Astronomers recently observed a rare phenomenon that Albert Einstein said we would probably never see. This is the so-called Einstein Cross, which was created by a research group led by Alexander Sykota with assistance Discovery of the Very Large Telescope (VTL). had become.
An image from the telescope shows four blue dots arranged around an orange dot. This arrangement is not a coincidence: it is the effect of gravitational lensing, in which light from a distant galaxy or quasar is deflected by the gravitational pull of a nearby massive galaxy in such a way that multiple images of the distant object are formed. In this case, the four galaxies form a distinct cross – hence the name “Einstein’s Cross.”
In this specific case, the four blue dots are the same galaxy, eleven billion light-years away. As for the orange galaxy in the middle, it is only about five billion light-years away from Earth.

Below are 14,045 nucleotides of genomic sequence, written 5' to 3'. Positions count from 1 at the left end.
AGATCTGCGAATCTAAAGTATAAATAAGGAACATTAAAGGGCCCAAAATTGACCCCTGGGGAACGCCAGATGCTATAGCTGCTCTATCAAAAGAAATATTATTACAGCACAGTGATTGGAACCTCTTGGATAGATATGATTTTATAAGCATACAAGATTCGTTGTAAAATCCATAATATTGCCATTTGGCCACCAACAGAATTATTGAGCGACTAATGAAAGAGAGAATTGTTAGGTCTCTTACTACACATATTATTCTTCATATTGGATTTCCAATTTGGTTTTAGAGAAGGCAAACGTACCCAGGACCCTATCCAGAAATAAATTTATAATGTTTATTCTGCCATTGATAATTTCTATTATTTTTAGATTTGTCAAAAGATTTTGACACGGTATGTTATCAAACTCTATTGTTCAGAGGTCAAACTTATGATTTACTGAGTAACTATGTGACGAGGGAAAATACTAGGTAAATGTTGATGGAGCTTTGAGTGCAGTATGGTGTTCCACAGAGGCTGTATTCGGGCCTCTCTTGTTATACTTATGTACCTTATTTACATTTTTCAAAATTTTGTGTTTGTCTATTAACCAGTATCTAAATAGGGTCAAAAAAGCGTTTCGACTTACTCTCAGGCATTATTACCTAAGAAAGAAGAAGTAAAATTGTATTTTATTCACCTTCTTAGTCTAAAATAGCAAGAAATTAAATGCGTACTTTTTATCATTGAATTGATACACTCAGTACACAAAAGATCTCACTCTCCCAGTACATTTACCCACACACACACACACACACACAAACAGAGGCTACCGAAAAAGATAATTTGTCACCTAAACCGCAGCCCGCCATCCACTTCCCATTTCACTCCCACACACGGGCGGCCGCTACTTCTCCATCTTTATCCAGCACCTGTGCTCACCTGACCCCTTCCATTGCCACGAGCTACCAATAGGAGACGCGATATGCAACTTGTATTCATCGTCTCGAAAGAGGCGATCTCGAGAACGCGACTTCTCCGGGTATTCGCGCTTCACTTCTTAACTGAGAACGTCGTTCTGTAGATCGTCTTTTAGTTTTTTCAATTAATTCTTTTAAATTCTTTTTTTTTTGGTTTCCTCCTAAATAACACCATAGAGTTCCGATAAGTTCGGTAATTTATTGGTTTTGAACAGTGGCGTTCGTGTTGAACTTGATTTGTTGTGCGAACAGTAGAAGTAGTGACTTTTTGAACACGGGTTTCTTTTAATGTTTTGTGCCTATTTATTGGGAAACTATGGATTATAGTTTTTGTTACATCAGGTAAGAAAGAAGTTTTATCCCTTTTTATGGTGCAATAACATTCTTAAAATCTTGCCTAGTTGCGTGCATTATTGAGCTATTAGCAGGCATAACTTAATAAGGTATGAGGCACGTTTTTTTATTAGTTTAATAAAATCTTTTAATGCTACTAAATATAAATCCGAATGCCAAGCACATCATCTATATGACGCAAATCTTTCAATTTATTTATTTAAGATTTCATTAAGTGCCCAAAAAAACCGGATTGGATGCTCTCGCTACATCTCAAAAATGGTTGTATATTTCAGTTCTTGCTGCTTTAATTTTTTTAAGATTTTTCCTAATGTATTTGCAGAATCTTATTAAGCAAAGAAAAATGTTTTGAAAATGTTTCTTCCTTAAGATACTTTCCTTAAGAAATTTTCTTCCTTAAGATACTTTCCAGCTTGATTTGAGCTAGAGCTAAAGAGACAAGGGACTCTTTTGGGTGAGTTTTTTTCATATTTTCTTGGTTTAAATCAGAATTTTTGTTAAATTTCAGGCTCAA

The effect is created by the perfect alignment of the two galaxies and the telescope here on Earth, activating the gravitational lensing effect.
This type of “cosmic distortion” is based on Einstein’s theory of general relativity, which states that massive objects bend space-time around them. When light from a distant galaxy passes a massive object, it follows this bending.
This is similar to what happens when light is refracted through a lens, hence the name “lens effect.” In practice, this means that we can see multiple images of the same light source or the light is amplified.
At the time he presented the theory, it was just a theory. Einstein believed that the chances of seeing this phenomenon in reality were very low.
inverse He speculates that Einstein may have thought we would not be able to find galaxies so far away to observe the effect. In his time, we also did not have telescopes powerful enough to make such discoveries.
But things are different now: Einstein crosses have already been observed several dozen times, but they remain rare in scientific observation.
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